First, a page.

Fire-Proof vs. Fire-Resistant Homes and Their Building Code Differences
06
Oct

Fire-Proof vs. Fire-Resistant Homes and Their Building Code Differences

Fire-resistant homes and fire-proof homes are two common phrases that you’ll come across in the construction industry. Whether it’s a firewall, fire dampers, or fire doors, every resident in California wants to make their property fire-proof. However, it’s wrong to use “fire-proof” in this way.

Generally, nothing is fire-proof because anything can melt or burn whenever exposed to extremely high temperatures. Fire-resistance is the correct term to use in these cases.

Building Codes

As per the Underwriters Laboratories, it gives fire-resistance scores only when performing fire-resistant tests. Therefore, using the term “UL tested fire-proof”  when selling something is using it wrongly or intentionally planning to defraud.

UL-tested materials do not mean that the products have gone through the fire-resistance test. Therefore, don’t use fire-proof and tested to refer to something. Fire doors are the areas that record a significant percentage of cases where people use fire-resistant and fire-proof interchangeably.

More on these two terms

Most people consider the “fire-proof” term to be sounding more impressive than when using the “fire-resistant” term. However, differentiating between fire-proof and fire-resistance plays a critical role, especially when explaining fire doors. The reason behind this is that fire doors feature different fire-resistance scores and you should install them only in areas that suit the required resistance.

The fire door ratings rely on particular temperatures for particular times. Therefore, expect your passive fire system to fail if you install a fire-resistant door in areas with the wrong time/temperatures. Besides this, expect death or an injury if this passive fire system fails.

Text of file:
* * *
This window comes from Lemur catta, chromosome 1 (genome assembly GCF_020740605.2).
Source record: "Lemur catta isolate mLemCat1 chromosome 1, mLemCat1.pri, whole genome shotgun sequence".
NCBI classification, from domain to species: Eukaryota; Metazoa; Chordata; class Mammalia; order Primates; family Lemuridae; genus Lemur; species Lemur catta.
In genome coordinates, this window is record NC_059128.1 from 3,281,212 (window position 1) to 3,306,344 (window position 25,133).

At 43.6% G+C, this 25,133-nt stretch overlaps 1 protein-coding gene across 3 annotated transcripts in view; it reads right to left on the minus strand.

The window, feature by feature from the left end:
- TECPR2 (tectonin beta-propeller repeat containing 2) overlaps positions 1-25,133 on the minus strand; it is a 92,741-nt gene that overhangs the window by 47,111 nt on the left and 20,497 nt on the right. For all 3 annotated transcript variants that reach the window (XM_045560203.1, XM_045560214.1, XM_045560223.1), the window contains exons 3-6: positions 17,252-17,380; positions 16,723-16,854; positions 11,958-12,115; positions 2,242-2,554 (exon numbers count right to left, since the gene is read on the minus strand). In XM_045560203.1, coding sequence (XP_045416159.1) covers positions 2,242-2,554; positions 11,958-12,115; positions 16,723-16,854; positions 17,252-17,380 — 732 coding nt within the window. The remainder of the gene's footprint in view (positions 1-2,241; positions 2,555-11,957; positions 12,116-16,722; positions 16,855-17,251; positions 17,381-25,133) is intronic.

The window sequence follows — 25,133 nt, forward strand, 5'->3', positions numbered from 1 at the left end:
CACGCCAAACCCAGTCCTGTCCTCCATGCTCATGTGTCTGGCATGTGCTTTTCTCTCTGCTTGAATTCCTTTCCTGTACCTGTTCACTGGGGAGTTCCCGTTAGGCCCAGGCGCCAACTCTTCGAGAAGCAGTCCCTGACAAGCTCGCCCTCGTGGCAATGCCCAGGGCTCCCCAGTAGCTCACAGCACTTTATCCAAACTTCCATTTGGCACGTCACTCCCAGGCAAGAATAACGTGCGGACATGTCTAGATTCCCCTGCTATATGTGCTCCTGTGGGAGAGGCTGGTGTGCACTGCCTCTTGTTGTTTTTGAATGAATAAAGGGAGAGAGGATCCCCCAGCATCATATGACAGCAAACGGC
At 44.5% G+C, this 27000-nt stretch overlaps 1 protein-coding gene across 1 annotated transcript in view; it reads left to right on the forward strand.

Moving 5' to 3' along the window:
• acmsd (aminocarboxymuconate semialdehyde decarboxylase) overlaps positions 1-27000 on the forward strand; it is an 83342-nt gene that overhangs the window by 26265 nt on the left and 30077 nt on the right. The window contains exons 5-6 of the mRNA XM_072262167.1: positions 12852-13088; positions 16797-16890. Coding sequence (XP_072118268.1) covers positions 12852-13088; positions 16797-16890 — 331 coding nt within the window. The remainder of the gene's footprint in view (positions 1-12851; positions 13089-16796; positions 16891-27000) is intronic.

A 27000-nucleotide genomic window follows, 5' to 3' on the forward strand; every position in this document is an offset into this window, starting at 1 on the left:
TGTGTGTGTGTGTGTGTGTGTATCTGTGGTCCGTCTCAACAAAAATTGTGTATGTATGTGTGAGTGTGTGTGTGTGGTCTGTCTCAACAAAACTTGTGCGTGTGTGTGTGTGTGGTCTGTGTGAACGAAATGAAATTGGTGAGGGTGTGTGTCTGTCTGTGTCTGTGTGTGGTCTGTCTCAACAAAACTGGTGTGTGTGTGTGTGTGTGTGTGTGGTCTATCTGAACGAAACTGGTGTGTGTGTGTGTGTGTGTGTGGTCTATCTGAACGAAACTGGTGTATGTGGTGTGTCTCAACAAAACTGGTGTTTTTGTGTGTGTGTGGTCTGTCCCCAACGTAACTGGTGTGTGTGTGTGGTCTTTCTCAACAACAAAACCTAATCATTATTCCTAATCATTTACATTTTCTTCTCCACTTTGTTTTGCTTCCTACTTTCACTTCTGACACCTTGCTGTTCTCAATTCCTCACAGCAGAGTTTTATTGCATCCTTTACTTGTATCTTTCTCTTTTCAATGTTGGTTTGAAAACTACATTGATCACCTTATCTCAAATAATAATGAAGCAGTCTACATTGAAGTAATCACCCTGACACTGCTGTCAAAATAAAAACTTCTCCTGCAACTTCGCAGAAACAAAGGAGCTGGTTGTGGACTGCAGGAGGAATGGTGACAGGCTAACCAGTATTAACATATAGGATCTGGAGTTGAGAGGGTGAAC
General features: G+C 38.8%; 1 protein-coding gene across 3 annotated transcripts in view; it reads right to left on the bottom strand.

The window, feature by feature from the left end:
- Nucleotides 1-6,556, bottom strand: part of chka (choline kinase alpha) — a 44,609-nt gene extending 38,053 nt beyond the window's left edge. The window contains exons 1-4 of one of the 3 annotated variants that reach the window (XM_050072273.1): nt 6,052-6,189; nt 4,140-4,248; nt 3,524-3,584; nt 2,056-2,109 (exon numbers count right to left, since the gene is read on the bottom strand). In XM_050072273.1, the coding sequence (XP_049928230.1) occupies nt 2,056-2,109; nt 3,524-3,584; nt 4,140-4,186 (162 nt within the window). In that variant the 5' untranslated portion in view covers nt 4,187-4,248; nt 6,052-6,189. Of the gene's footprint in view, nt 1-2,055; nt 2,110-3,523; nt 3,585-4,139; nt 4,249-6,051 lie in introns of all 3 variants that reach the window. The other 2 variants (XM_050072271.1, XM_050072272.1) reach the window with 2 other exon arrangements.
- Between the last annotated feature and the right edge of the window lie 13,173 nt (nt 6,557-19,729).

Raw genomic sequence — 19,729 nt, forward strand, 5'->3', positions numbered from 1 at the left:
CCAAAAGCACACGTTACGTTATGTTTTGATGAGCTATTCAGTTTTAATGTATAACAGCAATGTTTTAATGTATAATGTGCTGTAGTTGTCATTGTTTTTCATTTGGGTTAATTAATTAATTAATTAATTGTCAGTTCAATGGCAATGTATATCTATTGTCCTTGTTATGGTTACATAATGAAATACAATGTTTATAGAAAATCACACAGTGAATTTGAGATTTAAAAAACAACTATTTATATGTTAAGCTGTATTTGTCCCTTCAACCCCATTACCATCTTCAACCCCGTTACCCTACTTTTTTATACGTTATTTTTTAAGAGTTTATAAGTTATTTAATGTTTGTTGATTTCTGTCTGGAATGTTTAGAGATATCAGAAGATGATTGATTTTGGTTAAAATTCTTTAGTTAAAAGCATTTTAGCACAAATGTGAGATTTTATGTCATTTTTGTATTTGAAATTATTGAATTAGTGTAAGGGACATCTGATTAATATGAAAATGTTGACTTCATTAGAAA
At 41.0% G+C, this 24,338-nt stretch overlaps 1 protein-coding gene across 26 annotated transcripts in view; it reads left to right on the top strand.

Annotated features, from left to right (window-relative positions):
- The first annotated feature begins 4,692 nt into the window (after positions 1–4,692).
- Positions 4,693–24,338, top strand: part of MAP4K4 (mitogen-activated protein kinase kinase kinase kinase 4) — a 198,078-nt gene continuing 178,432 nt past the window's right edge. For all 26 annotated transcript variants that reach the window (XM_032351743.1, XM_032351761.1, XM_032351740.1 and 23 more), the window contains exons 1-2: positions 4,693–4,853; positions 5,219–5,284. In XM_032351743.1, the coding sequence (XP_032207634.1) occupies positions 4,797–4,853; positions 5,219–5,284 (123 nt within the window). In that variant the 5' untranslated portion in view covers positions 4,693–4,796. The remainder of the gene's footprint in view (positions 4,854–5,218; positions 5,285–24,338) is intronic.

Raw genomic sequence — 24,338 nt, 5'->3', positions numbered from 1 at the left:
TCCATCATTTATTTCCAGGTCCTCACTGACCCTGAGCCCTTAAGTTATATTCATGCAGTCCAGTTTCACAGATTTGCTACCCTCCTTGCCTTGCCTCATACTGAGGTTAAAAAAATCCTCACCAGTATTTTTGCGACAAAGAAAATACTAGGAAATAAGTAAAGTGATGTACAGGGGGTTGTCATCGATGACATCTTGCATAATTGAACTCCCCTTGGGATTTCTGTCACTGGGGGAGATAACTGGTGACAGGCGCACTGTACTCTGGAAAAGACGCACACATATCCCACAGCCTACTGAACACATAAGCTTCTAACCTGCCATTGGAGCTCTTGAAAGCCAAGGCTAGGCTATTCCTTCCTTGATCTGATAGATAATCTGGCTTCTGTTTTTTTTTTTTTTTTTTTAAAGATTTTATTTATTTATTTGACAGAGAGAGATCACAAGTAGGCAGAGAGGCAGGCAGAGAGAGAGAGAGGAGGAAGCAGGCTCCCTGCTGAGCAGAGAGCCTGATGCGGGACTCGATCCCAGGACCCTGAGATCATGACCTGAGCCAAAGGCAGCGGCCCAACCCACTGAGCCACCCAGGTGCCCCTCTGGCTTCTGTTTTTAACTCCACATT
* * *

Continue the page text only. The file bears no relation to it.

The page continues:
Another pivotal thing to note is that you can use fire-proof as a verb. However, you use it only when making some stuff fire-resistant. Now, it’s the final fire-resistant stuff that takes the fire-proofing term. Your home becomes fire-resistant after installing this fire-resistant material.

For example, you can make your house door fire resistant by fireproofing it. However, these doors are not real fire-proof.

What’s The Difference?

Fire resistance refers to the product/material resisting fire up to a specific duration or temperature. On the other hand, fire-proof refers to the product/material that remains impervious to fire without considering the duration or temperature.

Most safe suppliers and manufacturers use the words “fire-proof safes” wrongly because of a specific fire duration or temperature threshold.

As of now, the market does not have fire-proof safes. Instead, the market has only fire-resistant safes. This feature is similar to 99.99 percent of watches in the current – whereby they are marked water-resistant instead of waterproof. Generally, the market does not have 100% fire-proof materials.

Fire-Resistant

Fire resistance means an active material installed in a building to slow down fire spreading. It’s the fire or smoke that activates this equipment, making it contain fire spreading.

Examples of fire protection equipment include systems like smoke screens and dampers. Builders install dampers inside the house’s wall. This is because they look similar to vents. Similarly, builders install smoke screens in house spaces with a height of above three stories.

Open atriums are examples of constructions that can benefit a lot from smoke screens. Note that these smoke screens play a pivotal role in preventing “chimney effects” whenever smoke appears in multi-level space.

Fire-Proof

Fire-proofing entails rendering your home fire-resistant. Generally, you can consider fire-proofing to be a passive fire-resistant measure. Here, you can treat various materials to become fire-proofed. For example, you can spray fire resistance on steel to offer heat resistance.

You can also apply fire-proofing substances to wood and more other materials.

Conclusion

Generally, fire-proofing and fire resistance play a pivotal role in slowing down fire spreading. However, fire-proofing being an inactive measure is the thing that creates a primary difference between the two.

 

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